“Finally, if your client wants to take out £115,500 worth of ATE insurance that is his business. Given his knowledge of horses he will I am sure know more about gambling than me. In any event threats of ATE insurance do not frighten me in the slightest as it is exactly what happened in the Miller case with Associated and Associated won that case and the Police Federation lost a stack of money.”

OTHER CASES ON THIS POINT

In the Excalibur Ventures case [2013] EWHC 4278(Comm) Lord Justice Christopher Clarke observed.
  1. I have been spared sight of much of the 5,000 pages of inter solicitor correspondence. It is apparent to me, however, from what I have seen that some of the correspondence from Clifford Chance has been voluminous and interminable, in some circumstances highly aggressive and in others unacceptable in content. These have included ill-founded allegations of criminal conduct in the form of insider dealing, misleading the market and misleading the public about the relationship between Gulf and Texas. Whilst interminable and heavy-handed correspondence is becoming a perverse feature in some commercial litigation, it is not in any way to be accepted as a norm and parties whose solicitors engage in it should not be surprised if, in a case such as this, they end up paying the costs on an indemnity scale.

VIEW FROM THE BENCH

There is a very useful article by Elizabeth Metliss in the New Law Journal “The view from the bench”. She summarises the view of Mr Justice Burton given in a talk to her firm in relation to how judges perceive correspondence.

“It would seem that if law firms are seeking to invest time, energy and costs in protracted and over the top correspondence, with a view to having the court take notice, they should not bother. According to Burton J, it is a waste of time, costs and paper.”

ESSENTIAL ADVICE FROM KRISTIN

I have mentioned before Kristin Heimark‘s   post on LegalWeek “Taking out the heat – key points to avoid in legal letter writing.”  With Kristin’s permission (indeed with her blessing) I summarise the main points below. (This is no substitute for reading her original article though).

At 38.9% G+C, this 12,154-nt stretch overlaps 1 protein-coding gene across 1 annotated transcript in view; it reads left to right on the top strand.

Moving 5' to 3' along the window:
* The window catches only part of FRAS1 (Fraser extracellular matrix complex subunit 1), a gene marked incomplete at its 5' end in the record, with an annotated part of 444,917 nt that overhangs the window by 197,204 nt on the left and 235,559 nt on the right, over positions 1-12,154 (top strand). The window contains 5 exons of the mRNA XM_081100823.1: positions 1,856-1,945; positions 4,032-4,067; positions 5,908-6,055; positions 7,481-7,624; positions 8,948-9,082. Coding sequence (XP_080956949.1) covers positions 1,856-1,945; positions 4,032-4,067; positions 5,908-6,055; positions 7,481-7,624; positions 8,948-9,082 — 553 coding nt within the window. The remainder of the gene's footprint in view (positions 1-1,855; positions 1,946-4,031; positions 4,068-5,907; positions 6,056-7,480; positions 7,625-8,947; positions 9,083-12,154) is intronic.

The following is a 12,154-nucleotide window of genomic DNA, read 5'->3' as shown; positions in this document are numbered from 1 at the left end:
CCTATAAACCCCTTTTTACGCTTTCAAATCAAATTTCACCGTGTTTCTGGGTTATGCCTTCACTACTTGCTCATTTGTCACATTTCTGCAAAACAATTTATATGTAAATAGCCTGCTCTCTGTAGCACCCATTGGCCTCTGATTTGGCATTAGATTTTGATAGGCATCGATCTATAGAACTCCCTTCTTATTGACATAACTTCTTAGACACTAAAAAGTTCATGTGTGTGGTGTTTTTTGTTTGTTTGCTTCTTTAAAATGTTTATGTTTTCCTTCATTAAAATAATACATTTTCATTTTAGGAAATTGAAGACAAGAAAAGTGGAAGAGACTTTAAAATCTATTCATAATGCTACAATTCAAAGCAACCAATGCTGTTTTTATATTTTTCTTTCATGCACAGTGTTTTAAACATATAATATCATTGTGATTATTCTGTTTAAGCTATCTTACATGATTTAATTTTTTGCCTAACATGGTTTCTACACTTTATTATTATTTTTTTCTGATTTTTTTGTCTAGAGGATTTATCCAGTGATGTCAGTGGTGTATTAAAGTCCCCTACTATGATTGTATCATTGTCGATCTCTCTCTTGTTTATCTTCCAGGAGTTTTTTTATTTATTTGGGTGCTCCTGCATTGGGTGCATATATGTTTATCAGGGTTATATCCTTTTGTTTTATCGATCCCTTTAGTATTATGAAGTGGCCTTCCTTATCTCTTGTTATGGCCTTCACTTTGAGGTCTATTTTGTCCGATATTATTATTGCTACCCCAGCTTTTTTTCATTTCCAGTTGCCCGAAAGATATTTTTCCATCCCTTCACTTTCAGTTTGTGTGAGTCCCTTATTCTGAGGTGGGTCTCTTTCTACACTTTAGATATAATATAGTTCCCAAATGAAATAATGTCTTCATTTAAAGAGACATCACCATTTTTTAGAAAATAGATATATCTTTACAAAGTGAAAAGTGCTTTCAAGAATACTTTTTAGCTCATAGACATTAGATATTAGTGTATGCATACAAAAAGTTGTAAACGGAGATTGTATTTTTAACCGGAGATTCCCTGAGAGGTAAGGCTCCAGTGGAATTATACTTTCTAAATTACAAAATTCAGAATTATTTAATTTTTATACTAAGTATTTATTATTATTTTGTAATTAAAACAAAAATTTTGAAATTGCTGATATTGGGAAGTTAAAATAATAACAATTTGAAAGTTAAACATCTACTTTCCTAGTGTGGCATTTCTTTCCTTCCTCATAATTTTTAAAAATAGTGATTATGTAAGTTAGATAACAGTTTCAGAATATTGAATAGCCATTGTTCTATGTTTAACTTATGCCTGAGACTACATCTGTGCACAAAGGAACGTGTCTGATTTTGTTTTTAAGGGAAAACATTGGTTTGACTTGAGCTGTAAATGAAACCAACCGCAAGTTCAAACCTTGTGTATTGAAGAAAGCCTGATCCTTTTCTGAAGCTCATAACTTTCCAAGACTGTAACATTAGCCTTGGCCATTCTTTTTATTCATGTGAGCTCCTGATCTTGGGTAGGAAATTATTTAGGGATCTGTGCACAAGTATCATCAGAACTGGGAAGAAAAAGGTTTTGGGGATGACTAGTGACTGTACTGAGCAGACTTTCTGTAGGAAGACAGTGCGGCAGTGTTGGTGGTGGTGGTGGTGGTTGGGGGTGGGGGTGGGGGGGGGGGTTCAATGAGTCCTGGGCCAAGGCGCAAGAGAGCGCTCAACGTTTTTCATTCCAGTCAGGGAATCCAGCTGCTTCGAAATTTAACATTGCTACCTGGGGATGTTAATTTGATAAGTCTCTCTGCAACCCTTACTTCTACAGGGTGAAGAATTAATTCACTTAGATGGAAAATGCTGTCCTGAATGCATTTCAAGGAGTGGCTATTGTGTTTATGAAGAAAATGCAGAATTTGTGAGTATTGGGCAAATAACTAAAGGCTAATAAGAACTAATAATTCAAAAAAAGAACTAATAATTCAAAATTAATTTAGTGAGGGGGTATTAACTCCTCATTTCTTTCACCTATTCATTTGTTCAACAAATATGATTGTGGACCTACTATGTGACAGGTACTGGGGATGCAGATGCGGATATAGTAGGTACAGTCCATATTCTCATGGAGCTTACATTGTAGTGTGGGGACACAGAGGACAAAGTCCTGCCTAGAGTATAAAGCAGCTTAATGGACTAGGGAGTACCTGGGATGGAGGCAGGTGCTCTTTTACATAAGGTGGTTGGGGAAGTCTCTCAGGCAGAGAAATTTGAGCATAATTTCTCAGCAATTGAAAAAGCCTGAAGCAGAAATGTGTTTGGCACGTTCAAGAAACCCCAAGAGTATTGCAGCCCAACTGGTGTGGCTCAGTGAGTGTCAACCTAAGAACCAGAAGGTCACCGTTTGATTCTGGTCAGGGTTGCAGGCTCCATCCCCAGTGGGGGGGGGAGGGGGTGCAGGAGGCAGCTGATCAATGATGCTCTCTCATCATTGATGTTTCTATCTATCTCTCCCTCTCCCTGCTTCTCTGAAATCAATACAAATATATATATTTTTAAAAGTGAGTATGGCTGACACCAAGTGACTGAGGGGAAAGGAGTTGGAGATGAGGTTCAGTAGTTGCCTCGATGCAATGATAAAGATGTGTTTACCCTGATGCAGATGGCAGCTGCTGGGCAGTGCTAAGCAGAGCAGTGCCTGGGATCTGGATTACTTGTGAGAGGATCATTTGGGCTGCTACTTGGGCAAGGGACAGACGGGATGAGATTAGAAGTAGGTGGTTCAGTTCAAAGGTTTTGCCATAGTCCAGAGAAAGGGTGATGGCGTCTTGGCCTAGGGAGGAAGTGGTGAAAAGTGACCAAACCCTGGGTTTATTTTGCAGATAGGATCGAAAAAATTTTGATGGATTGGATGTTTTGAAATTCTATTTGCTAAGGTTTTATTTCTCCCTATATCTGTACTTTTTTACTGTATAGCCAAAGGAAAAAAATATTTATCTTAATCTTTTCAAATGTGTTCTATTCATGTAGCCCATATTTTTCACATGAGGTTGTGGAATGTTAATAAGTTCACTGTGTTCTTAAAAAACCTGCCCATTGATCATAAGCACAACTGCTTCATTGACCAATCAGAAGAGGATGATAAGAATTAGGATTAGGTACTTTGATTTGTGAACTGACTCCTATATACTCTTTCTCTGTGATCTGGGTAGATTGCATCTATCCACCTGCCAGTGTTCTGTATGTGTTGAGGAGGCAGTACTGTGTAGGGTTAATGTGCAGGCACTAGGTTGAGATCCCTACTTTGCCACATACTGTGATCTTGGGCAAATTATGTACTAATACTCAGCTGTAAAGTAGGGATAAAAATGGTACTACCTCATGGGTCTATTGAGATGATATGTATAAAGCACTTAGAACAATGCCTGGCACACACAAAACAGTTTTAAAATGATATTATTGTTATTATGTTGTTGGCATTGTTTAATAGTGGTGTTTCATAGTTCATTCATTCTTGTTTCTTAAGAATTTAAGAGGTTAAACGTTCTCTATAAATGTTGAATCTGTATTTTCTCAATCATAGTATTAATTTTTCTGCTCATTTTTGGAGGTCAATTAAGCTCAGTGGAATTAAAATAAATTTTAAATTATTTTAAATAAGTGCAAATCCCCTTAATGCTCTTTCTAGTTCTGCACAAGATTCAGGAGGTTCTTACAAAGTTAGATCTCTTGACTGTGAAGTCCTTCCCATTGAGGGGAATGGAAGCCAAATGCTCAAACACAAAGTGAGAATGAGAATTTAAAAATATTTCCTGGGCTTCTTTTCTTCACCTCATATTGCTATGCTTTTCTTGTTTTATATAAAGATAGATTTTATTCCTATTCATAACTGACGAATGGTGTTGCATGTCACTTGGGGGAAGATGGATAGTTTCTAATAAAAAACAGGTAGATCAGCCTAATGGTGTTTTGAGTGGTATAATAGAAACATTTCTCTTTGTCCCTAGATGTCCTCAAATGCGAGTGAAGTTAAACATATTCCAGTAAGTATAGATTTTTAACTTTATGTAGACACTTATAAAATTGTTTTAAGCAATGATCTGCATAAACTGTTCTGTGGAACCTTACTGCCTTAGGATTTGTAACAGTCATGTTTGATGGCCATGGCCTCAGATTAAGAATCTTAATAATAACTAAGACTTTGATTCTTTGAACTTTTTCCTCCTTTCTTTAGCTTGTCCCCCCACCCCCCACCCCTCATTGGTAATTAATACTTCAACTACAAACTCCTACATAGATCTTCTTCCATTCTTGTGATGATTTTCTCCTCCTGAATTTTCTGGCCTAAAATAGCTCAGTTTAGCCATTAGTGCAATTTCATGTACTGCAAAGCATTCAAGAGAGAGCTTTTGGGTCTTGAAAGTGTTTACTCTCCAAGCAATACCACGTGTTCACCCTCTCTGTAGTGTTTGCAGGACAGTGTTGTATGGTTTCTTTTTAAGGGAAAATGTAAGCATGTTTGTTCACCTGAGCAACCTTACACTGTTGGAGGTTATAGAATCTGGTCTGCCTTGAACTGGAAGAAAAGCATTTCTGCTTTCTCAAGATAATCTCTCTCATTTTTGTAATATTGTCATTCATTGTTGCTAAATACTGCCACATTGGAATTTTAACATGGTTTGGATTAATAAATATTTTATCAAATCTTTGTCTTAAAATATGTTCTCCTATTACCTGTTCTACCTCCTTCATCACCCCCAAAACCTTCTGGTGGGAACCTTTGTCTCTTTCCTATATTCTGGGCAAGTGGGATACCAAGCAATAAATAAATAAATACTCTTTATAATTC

• “Do not accuse people of crimes. It only winds them up.”
  • “Don’t threaten people. It only makes them want to call your bluff”.
  • “Don’t use multiple Fonts. AND DON’T USE BLOCK CAPS” (sic).
  • “THIS CLAIM IS FRIVOLOUS, VEXATIOUS AND WHOLLY MISCONCEIVED!!!!” doesn’t scare anyone.
  • “There is nothing more tedious than reading an exchange of ‘handbags at dawn’ correspondence that doesn’t take the case anywhere. The judge will want to shoot both of you.”
  • Don’t fall in love with the word “disingenuous” 
  • “You can stand your ground and be dispassionate at the same time.”
  • Some of the best advice she was given “Take the heat out of the correspondence. The court will not be impressed.”

THE ROLE OF AGGRESSIVE CORRESPONDENCE IN (NOT) PERSUADING A PARTY TO SETTLE

Has any litigator reading this ever told a client to settle because they have received a rule or aggressive letter from the other side?  If anything such correspondence only hardens the response and makes settlement less likely, thus adding to the costs, delay and general anguish of litigation.

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USEFUL LINKS

The Law Society of British Columbia have some useful guidance in Top Complaint against lawyers is rude or uncivil behaviour.